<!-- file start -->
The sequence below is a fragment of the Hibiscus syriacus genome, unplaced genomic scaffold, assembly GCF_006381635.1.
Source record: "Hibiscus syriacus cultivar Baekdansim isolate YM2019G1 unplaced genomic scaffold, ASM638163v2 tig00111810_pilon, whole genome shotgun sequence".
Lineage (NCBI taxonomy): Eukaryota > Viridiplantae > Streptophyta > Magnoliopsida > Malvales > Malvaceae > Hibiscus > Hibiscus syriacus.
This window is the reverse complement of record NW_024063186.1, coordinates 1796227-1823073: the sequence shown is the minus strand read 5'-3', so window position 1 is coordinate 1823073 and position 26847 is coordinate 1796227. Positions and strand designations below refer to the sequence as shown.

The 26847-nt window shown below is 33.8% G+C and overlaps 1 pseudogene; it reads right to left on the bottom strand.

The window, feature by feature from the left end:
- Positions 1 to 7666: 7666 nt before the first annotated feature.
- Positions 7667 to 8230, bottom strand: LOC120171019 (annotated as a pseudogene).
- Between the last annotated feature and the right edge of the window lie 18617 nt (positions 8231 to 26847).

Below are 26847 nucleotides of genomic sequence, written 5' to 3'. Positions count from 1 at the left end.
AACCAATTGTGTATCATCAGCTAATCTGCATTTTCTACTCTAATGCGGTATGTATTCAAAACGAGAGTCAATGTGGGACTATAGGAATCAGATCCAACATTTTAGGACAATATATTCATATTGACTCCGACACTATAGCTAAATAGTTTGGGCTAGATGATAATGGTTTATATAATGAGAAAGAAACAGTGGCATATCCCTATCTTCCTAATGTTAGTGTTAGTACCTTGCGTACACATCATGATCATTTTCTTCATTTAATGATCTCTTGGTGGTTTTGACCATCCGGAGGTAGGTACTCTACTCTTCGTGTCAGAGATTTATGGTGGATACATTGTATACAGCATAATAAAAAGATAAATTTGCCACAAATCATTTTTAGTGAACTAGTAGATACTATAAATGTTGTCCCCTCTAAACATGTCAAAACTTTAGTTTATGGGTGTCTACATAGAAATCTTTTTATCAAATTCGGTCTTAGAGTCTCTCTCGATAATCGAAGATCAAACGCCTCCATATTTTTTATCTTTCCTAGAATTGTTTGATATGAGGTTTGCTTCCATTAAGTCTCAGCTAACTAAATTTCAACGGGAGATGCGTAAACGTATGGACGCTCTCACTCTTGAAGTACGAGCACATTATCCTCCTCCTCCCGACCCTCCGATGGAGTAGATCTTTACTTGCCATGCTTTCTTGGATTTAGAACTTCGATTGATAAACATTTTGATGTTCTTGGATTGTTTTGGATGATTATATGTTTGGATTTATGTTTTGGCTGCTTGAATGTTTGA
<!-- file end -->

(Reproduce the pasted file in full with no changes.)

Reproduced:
The sequence below is a fragment of the Hibiscus syriacus genome, unplaced genomic scaffold, assembly GCF_006381635.1.
Source record: "Hibiscus syriacus cultivar Baekdansim isolate YM2019G1 unplaced genomic scaffold, ASM638163v2 tig00111810_pilon, whole genome shotgun sequence".
Lineage (NCBI taxonomy): Eukaryota > Viridiplantae > Streptophyta > Magnoliopsida > Malvales > Malvaceae > Hibiscus > Hibiscus syriacus.
This window is the reverse complement of record NW_024063186.1, coordinates 1796227-1823073: the sequence shown is the minus strand read 5'-3', so window position 1 is coordinate 1823073 and position 26847 is coordinate 1796227. Positions and strand designations below refer to the sequence as shown.

The 26847-nt window shown below is 33.8% G+C and overlaps 1 pseudogene; it reads right to left on the bottom strand.

The window, feature by feature from the left end:
- Positions 1 to 7666: 7666 nt before the first annotated feature.
- Positions 7667 to 8230, bottom strand: LOC120171019 (annotated as a pseudogene).
- Between the last annotated feature and the right edge of the window lie 18617 nt (positions 8231 to 26847).

Below are 26847 nucleotides of genomic sequence, written 5' to 3'. Positions count from 1 at the left end.
AACCAATTGTGTATCATCAGCTAATCTGCATTTTCTACTCTAATGCGGTATGTATTCAAAACGAGAGTCAATGTGGGACTATAGGAATCAGATCCAACATTTTAGGACAATATATTCATATTGACTCCGACACTATAGCTAAATAGTTTGGGCTAGATGATAATGGTTTATATAATGAGAAAGAAACAGTGGCATATCCCTATCTTCCTAATGTTAGTGTTAGTACCTTGCGTACACATCATGATCATTTTCTTCATTTAATGATCTCTTGGTGGTTTTGACCATCCGGAGGTAGGTACTCTACTCTTCGTGTCAGAGATTTATGGTGGATACATTGTATACAGCATAATAAAAAGATAAATTTGCCACAAATCATTTTTAGTGAACTAGTAGATACTATAAATGTTGTCCCCTCTAAACATGTCAAAACTTTAGTTTATGGGTGTCTACATAGAAATCTTTTTATCAAATTCGGTCTTAGAGTCTCTCTCGATAATCGAAGATCAAACGCCTCCATATTTTTTATCTTTCCTAGAATTGTTTGATATGAGGTTTGCTTCCATTAAGTCTCAGCTAACTAAATTTCAACGGGAGATGCGTAAACGTATGGACGCTCTCACTCTTGAAGTACGAGCACATTATCCTCCTCCTCCCGACCCTCCGATGGAGTAGATCTTTACTTGCCATGCTTTCTTGGATTTAGAACTTCGATTGATAAACATTTTGATGTTCTTGGATTGTTTTGGATGATTATATGTTTGGATTTATGTTTTGGCTGCTTGAATGTTTGA